The problem for Labour, of course, is that student loans were always primarily an accounting trick, this is nothing new.  Loans (however little might actually ever be repaid) do not count under the “deficit” column in the budget, just as PFI schemes don’t count as borrowing. In the 90s and noughties it was all about the Euro Stability Pact, today it’s all about the deficit, but the desire to fiddle the books is the same.  But the price for this fiddle is of course ever-growing.  The idea that students starting in September this year will still be paying money back in the 2040s is a pretty horrifying one

The way to make this a policy that can be seen as realistic and believable is actually to agonise over it, to cost it meticulously, and to link it to a much broader policy on higher and further education that could be seen as much as a fiscal stimulus package as a general education policy.

The costing part of this is interesting.  To restore the block grant to universities would not actually cost anything (because the taxpayer already pays that money, all be it in under the heading of a “loan”); it is not beyond imagination to actually come up with a version of a zero tuition fee policy that could actually involve a cut in public spending (I don’t advocate that, but it would be a bit of a coup against the government).  This would have to involve caps on numbers or more variable block grants – not something that I would consider a positive approach.

This will need to be a root and branch brand new policy.  If the tuition fee were scrapped but the current system maintained for maintenance costs, the average graduate would actually pay a similar amount out in loan repayments (because of the perverseness of this ill-thought-out system).  A new adult learning policy for Labour must be fundamental and comprehensive.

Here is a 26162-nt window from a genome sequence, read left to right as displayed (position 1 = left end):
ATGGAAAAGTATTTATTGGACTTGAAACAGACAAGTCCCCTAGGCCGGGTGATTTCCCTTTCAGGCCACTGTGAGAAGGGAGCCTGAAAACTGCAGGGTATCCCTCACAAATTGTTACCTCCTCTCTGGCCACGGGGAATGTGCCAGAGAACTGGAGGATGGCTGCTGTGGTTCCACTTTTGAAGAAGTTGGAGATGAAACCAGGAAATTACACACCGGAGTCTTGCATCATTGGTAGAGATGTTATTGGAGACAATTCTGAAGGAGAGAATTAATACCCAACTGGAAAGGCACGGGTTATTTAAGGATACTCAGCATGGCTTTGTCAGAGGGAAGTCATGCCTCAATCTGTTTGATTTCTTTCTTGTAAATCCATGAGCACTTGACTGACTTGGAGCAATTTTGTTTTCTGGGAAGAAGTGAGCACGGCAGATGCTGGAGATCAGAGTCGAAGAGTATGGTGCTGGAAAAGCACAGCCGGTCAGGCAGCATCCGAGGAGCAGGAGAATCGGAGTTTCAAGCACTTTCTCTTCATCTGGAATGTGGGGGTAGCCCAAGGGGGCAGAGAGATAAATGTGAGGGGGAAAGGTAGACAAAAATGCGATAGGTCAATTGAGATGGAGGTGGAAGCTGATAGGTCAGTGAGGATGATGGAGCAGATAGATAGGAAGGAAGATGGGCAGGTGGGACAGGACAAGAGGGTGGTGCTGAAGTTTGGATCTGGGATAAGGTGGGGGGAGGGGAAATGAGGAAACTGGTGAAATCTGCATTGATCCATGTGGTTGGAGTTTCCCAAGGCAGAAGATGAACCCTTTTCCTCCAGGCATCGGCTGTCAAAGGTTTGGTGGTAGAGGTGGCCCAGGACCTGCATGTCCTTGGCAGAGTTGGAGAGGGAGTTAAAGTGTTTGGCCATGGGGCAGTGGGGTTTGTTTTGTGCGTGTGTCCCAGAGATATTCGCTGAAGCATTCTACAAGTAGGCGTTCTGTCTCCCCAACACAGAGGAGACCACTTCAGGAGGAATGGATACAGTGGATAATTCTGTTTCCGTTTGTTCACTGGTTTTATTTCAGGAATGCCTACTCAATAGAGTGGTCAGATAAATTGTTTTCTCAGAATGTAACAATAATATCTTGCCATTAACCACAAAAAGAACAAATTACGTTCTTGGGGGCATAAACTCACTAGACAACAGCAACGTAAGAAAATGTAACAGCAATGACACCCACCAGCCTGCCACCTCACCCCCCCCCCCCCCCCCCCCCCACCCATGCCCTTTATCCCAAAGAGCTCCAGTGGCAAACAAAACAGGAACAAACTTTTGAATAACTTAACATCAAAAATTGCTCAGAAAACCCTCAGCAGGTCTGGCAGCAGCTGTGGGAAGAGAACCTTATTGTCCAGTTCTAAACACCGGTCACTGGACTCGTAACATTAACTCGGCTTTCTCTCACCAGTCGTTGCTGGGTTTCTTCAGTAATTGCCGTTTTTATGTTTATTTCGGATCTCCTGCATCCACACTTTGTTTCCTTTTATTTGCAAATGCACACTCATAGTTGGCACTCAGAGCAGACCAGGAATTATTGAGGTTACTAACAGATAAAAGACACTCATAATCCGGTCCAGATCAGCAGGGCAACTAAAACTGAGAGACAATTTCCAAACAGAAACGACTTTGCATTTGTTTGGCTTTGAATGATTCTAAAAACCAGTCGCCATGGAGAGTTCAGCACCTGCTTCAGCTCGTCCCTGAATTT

If the new policy could be unveiled alongside a strong commitment to further education, a robust apprenticeship policy and a renewed commitment to genuine lifelong learning, many of the potential pitfalls of the selling of the policy can be avoided.  This would be a broad education policy that is not focused on a privileged minority, but on the whole of society.  This is a policy that will enable people to acquire the skills that they require to operate in all parts of the economy, to find jobs and to have confidence to spend, to borrow and to get the economy moving.

This is something that Labour can afford to do.  This is something that would be a game-changer in a large number of constituencies.  This is something that could get people excited about Labour’s next General Election campaign and attract radical young people to see Labour as home.  This is something that will be popular with Labour’s current members, supporters and voters as well as attracting new members.  Let’s do what needs to be done to make it happen.  When the new NPF reps are announced next week, let’s start lobbying them straight away!